Wrong. While these days I don’t have to carry a towel around with me, even in the depths of humid Brisbane summers. However my body still struggles to regulate it’s temperature. I do the ‘blanket dance’ every night once the true heat of summer is over. Go to bed cold, put the blanket on snuggle down, get warm fall asleep, wake up several hours later sweating. Throw the offending blanket off, get cold, put blanket back on, get warm, go back to sleep. Repeat a couple of hours later. Even when it is very cold I have to cool right back down again or my body will just stay uncomfortably hot. Add another body to the bed and things get worse. Sometimes I can trick my body by putting a foot out but not always. 

The same happens during the day. Get a chill from air conditioning or such like, put jacket on, get warm like everyone else, then get hot, not like everyone else, take jacket off, cool down, get cold, put jacket on. Several times per meeting. There is no middle ground, I am either too hot or too cold. I am not sure if this is improving over time but at the moment it seems like the blanket dance, and the jacket dance are a permanent fixture in my life from Autumn through to Spring.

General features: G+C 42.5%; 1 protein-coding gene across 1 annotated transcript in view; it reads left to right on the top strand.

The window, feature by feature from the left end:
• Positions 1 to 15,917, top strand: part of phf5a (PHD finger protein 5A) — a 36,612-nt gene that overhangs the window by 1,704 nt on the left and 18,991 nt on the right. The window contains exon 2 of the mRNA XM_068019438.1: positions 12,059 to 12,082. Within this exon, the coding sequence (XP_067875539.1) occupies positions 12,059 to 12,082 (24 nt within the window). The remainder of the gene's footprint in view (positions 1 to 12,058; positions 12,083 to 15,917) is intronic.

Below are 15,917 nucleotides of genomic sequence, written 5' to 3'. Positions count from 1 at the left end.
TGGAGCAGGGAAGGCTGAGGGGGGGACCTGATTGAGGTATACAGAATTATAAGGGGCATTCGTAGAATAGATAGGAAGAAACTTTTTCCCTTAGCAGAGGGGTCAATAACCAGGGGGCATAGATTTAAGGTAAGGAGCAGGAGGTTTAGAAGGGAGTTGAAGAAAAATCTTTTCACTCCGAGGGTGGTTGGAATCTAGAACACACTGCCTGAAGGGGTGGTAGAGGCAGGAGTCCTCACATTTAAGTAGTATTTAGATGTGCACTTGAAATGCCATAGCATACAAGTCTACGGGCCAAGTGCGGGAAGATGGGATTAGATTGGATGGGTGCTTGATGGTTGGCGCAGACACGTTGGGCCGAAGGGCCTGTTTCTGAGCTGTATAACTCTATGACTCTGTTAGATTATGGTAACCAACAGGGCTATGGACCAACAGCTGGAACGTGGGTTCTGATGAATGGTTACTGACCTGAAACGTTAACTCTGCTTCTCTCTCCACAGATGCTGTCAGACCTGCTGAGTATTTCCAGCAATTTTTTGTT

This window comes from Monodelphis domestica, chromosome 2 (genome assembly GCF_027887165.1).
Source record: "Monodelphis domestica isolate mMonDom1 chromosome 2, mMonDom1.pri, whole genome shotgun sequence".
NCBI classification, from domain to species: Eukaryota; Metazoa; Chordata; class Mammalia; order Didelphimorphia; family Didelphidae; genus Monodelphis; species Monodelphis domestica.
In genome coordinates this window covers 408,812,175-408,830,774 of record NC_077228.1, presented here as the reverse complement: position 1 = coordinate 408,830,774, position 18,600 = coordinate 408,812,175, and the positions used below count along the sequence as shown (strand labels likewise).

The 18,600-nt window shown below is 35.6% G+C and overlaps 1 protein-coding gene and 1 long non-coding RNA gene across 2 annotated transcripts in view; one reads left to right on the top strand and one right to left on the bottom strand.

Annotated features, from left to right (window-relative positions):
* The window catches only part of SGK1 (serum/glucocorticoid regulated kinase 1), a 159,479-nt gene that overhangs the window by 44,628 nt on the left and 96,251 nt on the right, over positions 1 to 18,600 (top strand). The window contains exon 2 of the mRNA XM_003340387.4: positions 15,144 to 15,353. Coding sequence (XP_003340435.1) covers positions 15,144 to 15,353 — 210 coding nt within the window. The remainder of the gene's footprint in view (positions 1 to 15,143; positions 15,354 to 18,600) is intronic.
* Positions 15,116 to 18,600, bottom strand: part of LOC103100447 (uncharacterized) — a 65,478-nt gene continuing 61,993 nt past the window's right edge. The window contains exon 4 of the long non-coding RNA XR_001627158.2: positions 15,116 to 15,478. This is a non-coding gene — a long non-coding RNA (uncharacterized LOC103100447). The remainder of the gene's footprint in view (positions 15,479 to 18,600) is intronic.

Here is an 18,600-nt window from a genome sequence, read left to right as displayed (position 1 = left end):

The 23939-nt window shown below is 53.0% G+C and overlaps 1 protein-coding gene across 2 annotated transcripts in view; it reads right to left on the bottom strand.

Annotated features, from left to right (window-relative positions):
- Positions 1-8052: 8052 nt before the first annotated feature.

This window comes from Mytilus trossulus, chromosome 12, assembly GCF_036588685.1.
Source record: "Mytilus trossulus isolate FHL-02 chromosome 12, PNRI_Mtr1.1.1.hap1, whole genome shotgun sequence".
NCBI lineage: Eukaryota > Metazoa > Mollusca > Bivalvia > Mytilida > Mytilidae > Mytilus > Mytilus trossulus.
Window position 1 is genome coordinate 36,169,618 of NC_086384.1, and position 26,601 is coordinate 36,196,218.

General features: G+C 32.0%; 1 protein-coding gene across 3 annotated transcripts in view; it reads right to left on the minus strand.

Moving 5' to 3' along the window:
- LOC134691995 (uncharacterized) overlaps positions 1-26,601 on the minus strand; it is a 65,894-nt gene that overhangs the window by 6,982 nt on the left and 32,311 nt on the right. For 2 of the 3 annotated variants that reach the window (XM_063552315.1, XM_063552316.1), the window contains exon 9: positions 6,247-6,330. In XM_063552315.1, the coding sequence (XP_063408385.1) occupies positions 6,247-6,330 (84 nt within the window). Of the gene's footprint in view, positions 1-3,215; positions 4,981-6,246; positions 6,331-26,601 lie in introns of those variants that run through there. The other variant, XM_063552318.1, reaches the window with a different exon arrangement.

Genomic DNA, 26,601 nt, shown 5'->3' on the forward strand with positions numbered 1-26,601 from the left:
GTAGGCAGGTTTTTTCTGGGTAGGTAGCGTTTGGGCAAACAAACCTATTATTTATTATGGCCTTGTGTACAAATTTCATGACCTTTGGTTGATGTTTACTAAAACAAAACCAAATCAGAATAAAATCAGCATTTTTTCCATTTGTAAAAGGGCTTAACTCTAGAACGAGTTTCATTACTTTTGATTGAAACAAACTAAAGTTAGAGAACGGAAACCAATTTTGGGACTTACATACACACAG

The Menopause Diaries

Controlling Body Chemistry

Source: Pixabay

In other posts that I have linked to Menopause Diaries I have explained that my journey through menopause was masked largely by taking the contraceptive pill for most of my life. For many women this is unusual. Once child bearing is done most couples seek a more permanent solution to fertility in the form of a vasectomy or a tubal ligation. After the birth of our second child Mr Jones did indeed have a vasectomy. It is a neat way to deal with fertility that doesn’t involve chemical interference and doesn’t affect sexual performance. At the time we were monogamous and it seemed that I was done with chemical forms of contraception. 

Then we walked through the big red door of that swing club all those years ago and things were never the same again. For the majority of swingers condoms are a must. I am not naive enough to think that all of us consistently use them. There have been times when I have taken risks that may not have been the smartest risks to take. In short condoms suck balls, and not in the fun way. On top of that Mr Jones feels very strongly about fathering other men’s children. He is happy to watch me be fucked all kinds of ways by other men but he was adamant, there would be no babies from other men in our lives. Even if they were a result of an accident during a consensual non-monogamy event.